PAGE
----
Federal judge to hear arguments about $380M left over from USDA discrimination settlement.
By Jonathan Ellis, Argus Leader
A federal judge Monday will hear opinions on what to do with $380 million left over from a settlement that was meant to reimburse Native Americans who were discriminated against by the U.S. Department of Agriculture.
District Judge Emmet Sullivan has received hundreds of comments, most of them from Native Americans who argue the money should be distributed in another round of payments — a move that the federal government opposes.
The money is left over from a 2011 settlement with the USDA. In 1999, a group of Native Americans sued the government, arguing that USDA discriminated against Native American farmers and ranchers who sought loans from the department. USDA paid $680 million and another $80 million in debt relief to settle Keepseagle v. Vilsack, a similar move the department made to settle other lawsuits brought by minority groups.
The settlement established a claims process for Native Americans who alleged discrimination, and it included a provision that any leftover money would be distributed to nonprofit groups that help Native American farmers and ranchers.
At the time, the parties figured about $1 million would be left over once the claims were processed, said Joseph Sellers, the class counsel. But in the end, there were only about 3,600 successful claimants — far fewer than originally estimated.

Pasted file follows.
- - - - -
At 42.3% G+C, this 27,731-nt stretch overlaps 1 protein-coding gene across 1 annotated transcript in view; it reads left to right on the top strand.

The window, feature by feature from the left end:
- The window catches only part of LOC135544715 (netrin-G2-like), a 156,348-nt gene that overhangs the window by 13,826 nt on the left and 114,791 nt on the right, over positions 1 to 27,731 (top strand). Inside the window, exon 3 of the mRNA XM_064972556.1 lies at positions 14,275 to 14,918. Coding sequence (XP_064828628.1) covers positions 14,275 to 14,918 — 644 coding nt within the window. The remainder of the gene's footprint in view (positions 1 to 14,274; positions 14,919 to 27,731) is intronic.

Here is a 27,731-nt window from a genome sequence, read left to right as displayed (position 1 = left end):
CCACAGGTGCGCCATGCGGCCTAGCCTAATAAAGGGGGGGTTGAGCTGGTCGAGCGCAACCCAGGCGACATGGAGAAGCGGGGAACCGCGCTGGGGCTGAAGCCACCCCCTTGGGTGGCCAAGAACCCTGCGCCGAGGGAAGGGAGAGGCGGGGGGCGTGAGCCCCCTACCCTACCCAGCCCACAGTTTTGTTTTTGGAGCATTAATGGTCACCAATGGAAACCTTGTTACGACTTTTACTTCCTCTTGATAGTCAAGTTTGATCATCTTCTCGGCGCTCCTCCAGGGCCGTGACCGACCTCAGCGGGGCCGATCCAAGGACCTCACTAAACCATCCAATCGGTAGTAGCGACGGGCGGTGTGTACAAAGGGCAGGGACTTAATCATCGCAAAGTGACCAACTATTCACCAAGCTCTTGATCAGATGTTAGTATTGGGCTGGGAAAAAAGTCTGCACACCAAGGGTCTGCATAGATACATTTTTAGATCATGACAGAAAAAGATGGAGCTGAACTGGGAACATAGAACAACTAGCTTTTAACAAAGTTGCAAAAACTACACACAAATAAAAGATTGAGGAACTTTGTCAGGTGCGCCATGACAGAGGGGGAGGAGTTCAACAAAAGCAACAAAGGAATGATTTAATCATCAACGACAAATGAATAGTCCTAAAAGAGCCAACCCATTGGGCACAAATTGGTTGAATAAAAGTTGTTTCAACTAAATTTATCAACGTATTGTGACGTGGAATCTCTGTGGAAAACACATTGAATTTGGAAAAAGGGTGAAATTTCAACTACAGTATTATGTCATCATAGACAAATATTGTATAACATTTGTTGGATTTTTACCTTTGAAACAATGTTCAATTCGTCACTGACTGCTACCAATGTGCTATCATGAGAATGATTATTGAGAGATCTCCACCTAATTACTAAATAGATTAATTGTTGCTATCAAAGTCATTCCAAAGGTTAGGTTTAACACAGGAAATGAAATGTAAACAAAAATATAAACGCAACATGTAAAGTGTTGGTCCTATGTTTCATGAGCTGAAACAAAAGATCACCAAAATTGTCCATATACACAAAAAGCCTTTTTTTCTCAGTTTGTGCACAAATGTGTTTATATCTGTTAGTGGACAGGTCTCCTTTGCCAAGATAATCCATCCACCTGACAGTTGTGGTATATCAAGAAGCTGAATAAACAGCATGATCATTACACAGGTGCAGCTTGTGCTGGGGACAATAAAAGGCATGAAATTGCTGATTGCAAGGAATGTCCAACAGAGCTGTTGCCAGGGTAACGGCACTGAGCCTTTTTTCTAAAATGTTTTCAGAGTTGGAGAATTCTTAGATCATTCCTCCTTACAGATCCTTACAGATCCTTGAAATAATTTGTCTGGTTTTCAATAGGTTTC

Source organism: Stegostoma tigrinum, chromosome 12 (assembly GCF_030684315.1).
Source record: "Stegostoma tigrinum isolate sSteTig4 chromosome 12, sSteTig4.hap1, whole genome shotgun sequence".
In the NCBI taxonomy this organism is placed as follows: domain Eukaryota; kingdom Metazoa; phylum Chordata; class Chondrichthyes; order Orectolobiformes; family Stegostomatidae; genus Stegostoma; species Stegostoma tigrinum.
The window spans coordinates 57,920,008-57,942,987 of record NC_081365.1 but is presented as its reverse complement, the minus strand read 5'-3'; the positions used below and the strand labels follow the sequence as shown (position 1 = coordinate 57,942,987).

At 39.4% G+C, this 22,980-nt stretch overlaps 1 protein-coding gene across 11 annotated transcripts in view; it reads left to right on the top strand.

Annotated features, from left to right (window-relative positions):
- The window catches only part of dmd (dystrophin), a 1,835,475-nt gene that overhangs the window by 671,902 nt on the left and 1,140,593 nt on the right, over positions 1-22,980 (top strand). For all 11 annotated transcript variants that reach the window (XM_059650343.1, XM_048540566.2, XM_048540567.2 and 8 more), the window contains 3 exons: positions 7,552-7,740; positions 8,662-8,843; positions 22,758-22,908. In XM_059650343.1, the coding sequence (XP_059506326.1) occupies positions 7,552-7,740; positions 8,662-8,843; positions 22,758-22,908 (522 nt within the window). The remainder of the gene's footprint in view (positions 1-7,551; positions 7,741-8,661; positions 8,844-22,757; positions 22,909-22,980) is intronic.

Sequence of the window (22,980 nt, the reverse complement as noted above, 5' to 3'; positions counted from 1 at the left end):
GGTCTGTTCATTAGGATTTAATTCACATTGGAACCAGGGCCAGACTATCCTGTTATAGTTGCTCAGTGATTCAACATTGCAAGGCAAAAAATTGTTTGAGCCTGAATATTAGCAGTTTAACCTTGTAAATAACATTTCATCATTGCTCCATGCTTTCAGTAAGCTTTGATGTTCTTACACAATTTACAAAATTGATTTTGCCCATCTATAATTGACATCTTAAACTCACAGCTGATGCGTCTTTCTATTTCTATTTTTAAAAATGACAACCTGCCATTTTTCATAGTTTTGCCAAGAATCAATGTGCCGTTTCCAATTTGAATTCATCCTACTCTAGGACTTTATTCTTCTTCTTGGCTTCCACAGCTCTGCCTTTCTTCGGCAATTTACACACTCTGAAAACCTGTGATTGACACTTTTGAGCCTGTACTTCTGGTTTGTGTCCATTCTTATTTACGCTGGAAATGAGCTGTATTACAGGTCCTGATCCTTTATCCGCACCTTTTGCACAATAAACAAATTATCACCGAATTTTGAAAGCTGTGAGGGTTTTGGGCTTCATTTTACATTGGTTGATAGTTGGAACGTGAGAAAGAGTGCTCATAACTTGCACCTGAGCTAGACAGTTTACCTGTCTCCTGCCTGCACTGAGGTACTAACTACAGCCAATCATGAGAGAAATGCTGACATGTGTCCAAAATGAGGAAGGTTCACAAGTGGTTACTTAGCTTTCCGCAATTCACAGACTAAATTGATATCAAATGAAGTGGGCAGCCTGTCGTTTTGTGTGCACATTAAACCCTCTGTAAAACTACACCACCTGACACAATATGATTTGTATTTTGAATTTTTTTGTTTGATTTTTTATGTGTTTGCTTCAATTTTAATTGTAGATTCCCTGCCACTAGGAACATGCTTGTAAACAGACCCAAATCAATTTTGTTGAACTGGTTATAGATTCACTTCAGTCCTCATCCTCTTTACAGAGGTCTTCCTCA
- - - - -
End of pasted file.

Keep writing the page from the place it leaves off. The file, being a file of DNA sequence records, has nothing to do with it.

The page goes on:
“We realized we were going to have a lot more money left over,” Sellers said.
Some of the claimants who received payments wanted another round of disbursements. But the federal government opposed another round of payments because officials did not want Native American farmers and ranchers to receive more money than what blacks, Hispanics and other minorities received in their settlements, Sellers said.
Gwen Sparks, a USDA spokeswoman, declined to comment.
After negotiations, the government agreed to allow the remaining money to be put into a trust. If approved, 10 percent would be distributed to nonprofits by an advisory board, and the remaining 90 percent would be distributed during the next 20 years by a foundation to nonprofits that help Indian ranchers and farmers.
Absent the agreement, the federal government could have demanded that the remaining money be returned, Sellers said.
But the agreement is deeply unpopular with many of the Native Americans who received payments. They argue that, as victims of discrimination, they should receive the leftover money.
In a motion filed last month, Marilyn Keepseagle, one of the original class litigants, said that the victims of discrimination were Native American farmers and ranchers, not the charitable organizations that would get the money. Keepseagle proposed that the money either be paid out to the 3,600 successful claimants, or that another claims period be opened for Native Americans who did not file a claim the first time.
“The ends of justice demand that this money should be distributed to the class members instead of providing a historic and unwarranted payout for charitable organizations,” Keepseagle said in her motion.
Marshall Matz, a lawyer representing Keepseagle and other Native Americans who want another disbursement, said a legal question persists regarding who owns the leftover $380 million.
“It’s a fascinating legal question,” he said.
Matz predicted that whatever happens, an appeal is likely.
“I don’t know why you would need a foundation — to create a foundation — to do unspecified good things when you can give the money to the people who can prove they were damaged,” Matz said.